*a Living dance is a 1st Generation dance that is still performed in the country of origin (or immigrant communities) as part of a social event like a wedding where others can participate (not for an audience) by people who learned the dance informally (from friends and relatives by observation and imitation, not in a classroom situation). For more information, click here and here.
Recreational Folk Dance instructors teach the T-12A pattern as a Macedonian/Serbian dance called Devetorka. I call the T-12A a variation of the Taproot Dance. For more on the Taproot Dance and its variations, see BEGIN>The Taproot Family.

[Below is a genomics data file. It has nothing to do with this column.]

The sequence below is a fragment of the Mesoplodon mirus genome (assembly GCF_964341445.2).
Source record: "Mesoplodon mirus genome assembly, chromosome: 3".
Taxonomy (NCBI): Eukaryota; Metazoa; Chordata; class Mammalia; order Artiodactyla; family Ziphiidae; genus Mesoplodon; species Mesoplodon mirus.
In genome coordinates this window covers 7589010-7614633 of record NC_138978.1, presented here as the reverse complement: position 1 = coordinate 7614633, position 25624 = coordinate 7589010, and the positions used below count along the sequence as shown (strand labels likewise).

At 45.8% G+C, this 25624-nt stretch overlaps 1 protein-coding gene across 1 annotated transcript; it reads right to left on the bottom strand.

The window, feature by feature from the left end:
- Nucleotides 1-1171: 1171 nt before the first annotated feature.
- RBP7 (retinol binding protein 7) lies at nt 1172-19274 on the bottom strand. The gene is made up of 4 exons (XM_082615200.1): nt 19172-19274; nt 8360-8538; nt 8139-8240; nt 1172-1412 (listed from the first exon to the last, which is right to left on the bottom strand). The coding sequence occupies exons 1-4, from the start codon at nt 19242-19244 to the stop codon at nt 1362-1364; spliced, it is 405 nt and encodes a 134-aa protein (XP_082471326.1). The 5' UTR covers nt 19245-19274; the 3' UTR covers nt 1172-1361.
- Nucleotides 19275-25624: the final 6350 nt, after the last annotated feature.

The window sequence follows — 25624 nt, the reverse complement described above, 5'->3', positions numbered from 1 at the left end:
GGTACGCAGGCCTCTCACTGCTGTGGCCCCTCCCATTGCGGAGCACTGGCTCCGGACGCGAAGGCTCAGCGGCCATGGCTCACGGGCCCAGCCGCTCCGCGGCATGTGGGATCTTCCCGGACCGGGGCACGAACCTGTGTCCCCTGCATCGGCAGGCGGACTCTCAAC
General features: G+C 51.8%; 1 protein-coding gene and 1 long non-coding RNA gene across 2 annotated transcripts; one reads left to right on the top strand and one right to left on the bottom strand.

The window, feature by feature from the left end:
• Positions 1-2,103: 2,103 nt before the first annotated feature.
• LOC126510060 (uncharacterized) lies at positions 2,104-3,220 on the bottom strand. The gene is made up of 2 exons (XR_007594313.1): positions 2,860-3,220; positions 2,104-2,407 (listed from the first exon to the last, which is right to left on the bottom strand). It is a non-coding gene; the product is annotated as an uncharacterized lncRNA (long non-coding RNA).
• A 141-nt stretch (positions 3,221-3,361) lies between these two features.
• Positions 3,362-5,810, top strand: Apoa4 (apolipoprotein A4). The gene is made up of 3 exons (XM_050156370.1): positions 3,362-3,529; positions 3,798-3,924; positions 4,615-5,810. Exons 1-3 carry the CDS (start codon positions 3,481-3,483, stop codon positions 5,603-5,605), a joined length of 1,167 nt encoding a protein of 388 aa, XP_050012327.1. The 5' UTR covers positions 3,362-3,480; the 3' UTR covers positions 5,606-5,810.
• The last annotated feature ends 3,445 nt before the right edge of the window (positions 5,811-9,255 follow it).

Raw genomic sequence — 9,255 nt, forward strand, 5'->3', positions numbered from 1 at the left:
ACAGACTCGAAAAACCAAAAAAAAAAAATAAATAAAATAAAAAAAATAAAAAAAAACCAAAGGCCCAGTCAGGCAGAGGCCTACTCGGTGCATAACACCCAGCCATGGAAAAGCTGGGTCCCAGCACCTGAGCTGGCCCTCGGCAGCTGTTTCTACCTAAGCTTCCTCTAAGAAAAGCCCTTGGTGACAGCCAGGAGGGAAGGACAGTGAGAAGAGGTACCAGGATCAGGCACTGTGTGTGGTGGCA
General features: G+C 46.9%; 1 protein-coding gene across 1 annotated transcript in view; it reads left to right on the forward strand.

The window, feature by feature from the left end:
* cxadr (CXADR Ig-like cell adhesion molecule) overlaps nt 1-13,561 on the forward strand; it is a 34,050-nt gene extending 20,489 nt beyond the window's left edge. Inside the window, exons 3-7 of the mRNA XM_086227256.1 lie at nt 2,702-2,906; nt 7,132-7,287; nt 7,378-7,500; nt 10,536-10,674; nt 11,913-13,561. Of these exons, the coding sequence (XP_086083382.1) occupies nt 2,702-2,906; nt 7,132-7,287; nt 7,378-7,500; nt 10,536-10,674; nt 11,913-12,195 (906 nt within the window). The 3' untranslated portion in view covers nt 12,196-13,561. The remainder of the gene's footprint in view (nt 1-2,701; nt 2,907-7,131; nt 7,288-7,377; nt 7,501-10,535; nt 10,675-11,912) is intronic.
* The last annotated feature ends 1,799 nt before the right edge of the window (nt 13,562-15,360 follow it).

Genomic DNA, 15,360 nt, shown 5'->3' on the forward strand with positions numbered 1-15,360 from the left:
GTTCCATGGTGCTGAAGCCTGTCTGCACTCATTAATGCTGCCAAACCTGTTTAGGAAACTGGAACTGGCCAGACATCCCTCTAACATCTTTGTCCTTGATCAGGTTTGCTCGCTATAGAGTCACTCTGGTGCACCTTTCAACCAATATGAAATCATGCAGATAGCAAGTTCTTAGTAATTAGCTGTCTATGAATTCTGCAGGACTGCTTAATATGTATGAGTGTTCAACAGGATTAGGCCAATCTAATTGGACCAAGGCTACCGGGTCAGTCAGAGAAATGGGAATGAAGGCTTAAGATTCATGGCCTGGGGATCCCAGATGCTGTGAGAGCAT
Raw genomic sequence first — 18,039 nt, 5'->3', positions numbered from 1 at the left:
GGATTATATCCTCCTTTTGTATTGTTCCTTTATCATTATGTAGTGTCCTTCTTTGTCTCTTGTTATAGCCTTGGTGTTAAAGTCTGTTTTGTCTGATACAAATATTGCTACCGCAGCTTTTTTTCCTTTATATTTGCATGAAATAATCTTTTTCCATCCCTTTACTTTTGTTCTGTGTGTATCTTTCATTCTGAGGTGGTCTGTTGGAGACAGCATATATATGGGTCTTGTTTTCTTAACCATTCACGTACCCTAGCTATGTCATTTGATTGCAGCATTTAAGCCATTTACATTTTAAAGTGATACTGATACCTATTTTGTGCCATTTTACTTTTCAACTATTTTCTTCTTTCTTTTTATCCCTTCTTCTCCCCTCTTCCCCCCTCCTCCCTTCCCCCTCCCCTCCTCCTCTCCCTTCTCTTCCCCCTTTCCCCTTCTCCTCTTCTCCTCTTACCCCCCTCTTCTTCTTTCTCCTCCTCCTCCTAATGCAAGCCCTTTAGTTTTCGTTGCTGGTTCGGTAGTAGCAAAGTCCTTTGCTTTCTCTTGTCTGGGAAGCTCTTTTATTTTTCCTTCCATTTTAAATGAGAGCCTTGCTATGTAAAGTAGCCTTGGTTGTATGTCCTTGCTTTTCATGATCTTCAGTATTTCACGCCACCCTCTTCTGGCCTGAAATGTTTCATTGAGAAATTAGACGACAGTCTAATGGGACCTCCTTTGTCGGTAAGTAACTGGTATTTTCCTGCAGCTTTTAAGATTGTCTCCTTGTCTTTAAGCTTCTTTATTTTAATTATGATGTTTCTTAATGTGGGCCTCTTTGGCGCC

Notes on Devetorka from a presentation at Stockton, 2005.
As taught by Ron Wixman
And Jaap Leegwater
I can find no YouTubes of a footwork pattern called Devetorka being danced in Macedonia. Macedonians do have a dance that seems to be considered a children’s dance that they call Šareni Čorapi. It has the same pattern as Devetorka. See https://wordpress.com/page/folkdancefootnotes.org/1588 There are several YouTubes of a virtuosic accordion piece called Makedonsko Oro, “Macedonian Dance”, in 9 uneven beats, but YouTubes of Macedonians dancing to something called Makedonsko Oro yield several different dances in several rhythms.
Ron Houston, in his 1989 Folk Dance Problem Solver article on Tri Godini, states “Dance scholars call this pattern devetorka (ninesome) because it requires 9 beats of music,
divided into 4 groups of 2 + 2 + 2 + 3.” So Devetorka is a scholarly term used by those outside Macedonia for a footwork pattern that has no commonly-agreed-upon name in Macedonia.